Tomika Bryant spent years in the lab working as a biochemist in the pharmaceutical industry. After going through treatment for triple negative breast cancer, she has changed careers and now uses her platform as a social media influencer to reach underrepresented voices in the breast cancer community.
Tomika was recently named a Komen Scholar – an advisory group of distinguished leaders in breast cancer research, clinical practice, public health, advocacy and other relevant fields, who provide expertise and guidance to Susan G. Komen on research and mission programs
She spoke with Komen about her passion for helping others in disadvantaged communities.
Q: You had been reviewing breast cancer research for Susan G. Komen even before you became a Scholar. How have you been able to encourage others to participate in research?
A: We have a lot of people who are reflecting back on historical events that led to African-American communities being involved in unknown scientific experiments. They’re not looking at the possibility that “maybe things have changed.” And, for me, I look at myself as the voice of the voiceless. I want to make certain that whenever any research is happening, those clinical scientists are also looking at disadvantaged communities.
Q: As a biochemist, a breast cancer survivor, a member of the African-American community and an influencer, you have an incredible perspective. How do you use your voice to speak up and make a difference?
A: If we don’t have a seat at the table, no one is listening. I want people to hear a different and more holistic perspective. Others will see this diverse representation and be more willing to speak to me about their personal experiences.
I’m a (breast cancer) social media influencer. Sometimes it’s something as simple as posting, “Don’t forget to get your mammogram.” I can’t give people medical advice, but I can talk to them through the experiences I’ve had from that first mammogram until now. I use this personal perspective to share opportunities about breast cancer research or to just help ensure those diagnosed maintain hope. I had triple negative breast cancer and I see people all the time saying, “Why aren’t they doing anything for triple negative?” And my response is, “There are researchers constantly at work. There’s so much research happening.” I always point thrivers to published research, so they know it is a fact.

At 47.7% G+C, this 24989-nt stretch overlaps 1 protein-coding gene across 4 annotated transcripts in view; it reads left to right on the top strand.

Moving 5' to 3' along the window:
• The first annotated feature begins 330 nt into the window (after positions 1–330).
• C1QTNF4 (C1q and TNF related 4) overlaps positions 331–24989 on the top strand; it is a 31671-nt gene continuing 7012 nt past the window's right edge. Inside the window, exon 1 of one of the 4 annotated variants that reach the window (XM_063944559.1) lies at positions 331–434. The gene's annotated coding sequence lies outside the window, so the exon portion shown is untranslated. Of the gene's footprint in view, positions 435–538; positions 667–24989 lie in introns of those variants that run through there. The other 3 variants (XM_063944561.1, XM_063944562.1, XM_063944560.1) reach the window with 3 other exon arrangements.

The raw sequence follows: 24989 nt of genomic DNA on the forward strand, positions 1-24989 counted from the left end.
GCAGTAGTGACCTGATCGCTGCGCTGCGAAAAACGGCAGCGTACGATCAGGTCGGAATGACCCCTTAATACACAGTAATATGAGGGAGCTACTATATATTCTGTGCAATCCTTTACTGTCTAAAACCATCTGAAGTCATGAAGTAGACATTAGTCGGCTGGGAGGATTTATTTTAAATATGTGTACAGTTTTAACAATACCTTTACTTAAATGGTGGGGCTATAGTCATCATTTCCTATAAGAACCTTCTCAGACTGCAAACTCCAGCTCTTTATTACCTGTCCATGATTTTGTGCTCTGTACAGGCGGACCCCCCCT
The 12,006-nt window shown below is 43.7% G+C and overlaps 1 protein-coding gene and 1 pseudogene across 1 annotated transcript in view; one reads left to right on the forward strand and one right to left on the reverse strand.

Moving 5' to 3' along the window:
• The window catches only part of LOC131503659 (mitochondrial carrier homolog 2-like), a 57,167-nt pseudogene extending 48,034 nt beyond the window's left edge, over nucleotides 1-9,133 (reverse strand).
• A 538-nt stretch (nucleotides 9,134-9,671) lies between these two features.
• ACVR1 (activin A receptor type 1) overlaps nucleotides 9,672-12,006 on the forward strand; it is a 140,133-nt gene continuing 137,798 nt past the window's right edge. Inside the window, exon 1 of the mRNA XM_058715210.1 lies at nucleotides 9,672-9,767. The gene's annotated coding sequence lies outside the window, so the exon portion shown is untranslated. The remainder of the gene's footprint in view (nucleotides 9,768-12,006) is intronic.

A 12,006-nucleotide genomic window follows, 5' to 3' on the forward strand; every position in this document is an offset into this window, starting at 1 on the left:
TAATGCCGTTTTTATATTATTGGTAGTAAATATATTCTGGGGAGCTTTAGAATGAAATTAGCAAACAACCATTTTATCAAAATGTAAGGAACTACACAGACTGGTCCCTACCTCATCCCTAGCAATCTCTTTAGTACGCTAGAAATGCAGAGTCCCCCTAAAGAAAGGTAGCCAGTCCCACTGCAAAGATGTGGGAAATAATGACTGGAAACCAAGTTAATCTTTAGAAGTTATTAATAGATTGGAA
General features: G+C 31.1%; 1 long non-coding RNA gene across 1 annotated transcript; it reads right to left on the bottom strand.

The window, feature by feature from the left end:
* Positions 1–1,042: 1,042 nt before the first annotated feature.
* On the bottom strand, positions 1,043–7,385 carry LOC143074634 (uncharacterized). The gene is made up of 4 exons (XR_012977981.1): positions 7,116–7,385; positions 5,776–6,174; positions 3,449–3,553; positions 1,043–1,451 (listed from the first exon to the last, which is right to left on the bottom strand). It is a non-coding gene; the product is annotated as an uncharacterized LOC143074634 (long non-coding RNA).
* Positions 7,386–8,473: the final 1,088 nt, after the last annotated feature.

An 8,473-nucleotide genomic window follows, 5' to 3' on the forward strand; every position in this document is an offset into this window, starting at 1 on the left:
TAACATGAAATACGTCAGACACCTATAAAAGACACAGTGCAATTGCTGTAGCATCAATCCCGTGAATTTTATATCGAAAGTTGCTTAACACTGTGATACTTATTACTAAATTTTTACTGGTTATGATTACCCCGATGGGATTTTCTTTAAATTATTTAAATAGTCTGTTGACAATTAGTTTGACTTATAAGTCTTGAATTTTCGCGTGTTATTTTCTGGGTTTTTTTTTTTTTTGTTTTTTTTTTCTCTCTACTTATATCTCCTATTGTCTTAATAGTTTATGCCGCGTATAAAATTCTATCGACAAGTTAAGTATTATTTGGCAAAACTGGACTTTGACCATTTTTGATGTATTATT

Maybe because I am a science person, I know where to go and how to prune relevant information. I am also exposed to people who have no idea what pertinent information is available through ongoing clinical trials and research. I’ve been privileged to have seats at the table. I’ve been honored to be included in patient and advocacy panels. Based on the amount of information I am exposed to I can assure people there is critical research happening. The world has not given up on us. They are still trying to find a cure. And so, for me, that is the most gratifying part of my day.
Q: How have you used your experience with breast cancer to help educate others?
A: People don’t think research is occurring for triple negative breast cancer. The reality is triple negative is a special case. It is because it is so unique that sometimes the research is just not successful, but the research hasn’t stopped. I remind other co-survivors of the continued research to give all of us hope. It gives me hope – hope that I’m not alone, for one thing, and hope that somebody is out there trying to save our lives.